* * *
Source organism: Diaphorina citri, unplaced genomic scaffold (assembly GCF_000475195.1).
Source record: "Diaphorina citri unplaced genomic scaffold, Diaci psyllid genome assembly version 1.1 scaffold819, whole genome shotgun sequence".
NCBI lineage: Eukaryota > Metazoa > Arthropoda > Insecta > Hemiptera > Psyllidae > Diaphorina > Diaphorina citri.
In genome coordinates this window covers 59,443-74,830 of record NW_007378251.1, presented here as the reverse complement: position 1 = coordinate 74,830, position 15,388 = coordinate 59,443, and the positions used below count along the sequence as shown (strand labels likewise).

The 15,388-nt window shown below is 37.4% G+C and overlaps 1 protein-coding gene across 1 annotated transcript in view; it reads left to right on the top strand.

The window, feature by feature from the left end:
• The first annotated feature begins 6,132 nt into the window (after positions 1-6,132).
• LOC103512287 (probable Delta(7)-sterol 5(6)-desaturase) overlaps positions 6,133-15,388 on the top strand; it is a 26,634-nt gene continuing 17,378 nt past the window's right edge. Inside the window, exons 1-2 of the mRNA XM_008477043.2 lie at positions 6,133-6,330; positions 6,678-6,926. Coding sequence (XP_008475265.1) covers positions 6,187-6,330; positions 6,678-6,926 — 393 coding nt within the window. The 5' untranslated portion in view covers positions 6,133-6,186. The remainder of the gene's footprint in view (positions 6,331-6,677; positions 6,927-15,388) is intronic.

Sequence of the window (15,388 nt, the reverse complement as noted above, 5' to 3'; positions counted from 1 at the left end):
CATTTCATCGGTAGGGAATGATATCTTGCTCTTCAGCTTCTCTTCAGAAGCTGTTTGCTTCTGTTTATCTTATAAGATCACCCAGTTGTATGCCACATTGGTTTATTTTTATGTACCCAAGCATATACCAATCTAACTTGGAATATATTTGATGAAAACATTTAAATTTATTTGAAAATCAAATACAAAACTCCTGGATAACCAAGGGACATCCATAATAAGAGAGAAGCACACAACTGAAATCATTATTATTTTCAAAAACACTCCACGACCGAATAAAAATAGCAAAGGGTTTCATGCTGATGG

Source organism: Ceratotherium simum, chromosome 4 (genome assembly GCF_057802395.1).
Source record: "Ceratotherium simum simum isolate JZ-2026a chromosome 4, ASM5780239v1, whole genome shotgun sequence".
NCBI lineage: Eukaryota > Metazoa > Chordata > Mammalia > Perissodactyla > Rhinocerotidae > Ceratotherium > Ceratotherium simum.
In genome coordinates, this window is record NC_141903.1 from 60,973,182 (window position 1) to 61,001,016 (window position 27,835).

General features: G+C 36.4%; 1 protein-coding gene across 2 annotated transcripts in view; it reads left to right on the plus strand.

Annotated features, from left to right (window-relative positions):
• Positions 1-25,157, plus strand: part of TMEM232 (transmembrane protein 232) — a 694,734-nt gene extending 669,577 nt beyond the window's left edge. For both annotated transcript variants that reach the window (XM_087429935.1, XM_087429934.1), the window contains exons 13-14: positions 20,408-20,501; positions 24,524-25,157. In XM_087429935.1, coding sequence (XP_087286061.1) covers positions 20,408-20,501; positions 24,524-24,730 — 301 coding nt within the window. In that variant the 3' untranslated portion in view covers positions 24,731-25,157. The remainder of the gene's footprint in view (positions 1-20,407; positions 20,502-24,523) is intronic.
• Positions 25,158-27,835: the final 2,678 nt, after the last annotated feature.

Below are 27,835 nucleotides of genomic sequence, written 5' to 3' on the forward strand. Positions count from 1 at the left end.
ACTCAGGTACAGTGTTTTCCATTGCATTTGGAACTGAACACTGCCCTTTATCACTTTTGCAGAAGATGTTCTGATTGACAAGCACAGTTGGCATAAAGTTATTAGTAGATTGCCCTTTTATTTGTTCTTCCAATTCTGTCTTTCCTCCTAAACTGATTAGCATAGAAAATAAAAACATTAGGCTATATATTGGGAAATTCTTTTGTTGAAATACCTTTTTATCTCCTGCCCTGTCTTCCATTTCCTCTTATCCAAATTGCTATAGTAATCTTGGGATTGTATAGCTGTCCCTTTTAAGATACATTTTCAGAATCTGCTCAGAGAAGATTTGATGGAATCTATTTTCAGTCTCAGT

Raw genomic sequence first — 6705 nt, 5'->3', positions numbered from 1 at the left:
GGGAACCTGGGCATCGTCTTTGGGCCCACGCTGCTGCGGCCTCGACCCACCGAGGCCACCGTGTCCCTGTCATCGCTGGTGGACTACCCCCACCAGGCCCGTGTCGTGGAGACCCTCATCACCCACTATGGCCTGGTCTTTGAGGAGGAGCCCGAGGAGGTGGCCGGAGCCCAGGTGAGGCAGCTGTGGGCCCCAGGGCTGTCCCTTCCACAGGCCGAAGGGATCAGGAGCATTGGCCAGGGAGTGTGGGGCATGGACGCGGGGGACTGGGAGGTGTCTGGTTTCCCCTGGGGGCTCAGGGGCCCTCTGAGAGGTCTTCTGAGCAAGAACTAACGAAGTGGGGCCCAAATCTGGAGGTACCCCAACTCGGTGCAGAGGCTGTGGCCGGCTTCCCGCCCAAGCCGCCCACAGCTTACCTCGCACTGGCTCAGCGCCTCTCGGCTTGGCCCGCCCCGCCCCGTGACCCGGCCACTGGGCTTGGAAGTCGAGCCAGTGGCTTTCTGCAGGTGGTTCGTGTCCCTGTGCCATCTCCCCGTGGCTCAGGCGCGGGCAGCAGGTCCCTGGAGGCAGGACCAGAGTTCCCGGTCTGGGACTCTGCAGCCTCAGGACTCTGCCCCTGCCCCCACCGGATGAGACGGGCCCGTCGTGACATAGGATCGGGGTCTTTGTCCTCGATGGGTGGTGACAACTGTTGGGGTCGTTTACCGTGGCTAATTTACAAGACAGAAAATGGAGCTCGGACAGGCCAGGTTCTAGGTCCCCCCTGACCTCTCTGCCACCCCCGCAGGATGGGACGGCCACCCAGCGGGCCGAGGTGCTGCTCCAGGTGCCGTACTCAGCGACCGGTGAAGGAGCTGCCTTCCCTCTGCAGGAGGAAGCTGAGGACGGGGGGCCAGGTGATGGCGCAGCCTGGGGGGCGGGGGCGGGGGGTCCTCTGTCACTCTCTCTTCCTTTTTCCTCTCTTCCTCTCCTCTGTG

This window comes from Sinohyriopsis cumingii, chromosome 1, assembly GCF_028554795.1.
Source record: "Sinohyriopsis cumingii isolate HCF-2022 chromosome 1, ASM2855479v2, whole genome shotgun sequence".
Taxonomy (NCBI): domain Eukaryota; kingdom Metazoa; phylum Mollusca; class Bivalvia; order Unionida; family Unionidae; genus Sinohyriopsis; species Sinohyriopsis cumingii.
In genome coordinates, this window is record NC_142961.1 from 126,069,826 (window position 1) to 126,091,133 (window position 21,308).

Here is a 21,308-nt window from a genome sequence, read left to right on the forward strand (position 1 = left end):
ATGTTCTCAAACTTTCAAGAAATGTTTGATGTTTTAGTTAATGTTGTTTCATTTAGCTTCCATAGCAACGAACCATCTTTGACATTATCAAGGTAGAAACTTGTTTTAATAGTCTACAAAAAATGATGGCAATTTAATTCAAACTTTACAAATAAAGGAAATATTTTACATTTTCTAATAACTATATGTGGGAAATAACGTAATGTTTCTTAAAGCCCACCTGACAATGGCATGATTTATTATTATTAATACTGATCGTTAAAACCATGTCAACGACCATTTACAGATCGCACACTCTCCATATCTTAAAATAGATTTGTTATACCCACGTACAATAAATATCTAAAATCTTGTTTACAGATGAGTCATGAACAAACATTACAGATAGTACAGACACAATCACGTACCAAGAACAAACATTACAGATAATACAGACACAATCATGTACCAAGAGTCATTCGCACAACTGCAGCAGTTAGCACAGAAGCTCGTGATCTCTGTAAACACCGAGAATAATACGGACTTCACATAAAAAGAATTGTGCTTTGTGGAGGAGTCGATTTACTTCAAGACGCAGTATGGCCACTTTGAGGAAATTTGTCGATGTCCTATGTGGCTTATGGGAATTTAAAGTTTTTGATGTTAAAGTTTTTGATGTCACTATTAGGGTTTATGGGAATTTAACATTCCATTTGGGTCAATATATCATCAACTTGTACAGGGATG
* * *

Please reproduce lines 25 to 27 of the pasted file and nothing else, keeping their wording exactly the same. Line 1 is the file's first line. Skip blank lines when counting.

Taxonomy (NCBI): domain Eukaryota; kingdom Metazoa; phylum Mollusca; class Bivalvia; order Unionida; family Unionidae; genus Sinohyriopsis; species Sinohyriopsis cumingii.
In genome coordinates, this window is record NC_142961.1 from 126,069,826 (window position 1) to 126,091,133 (window position 21,308).

Here is a 21,308-nt window from a genome sequence, read left to right on the forward strand (position 1 = left end):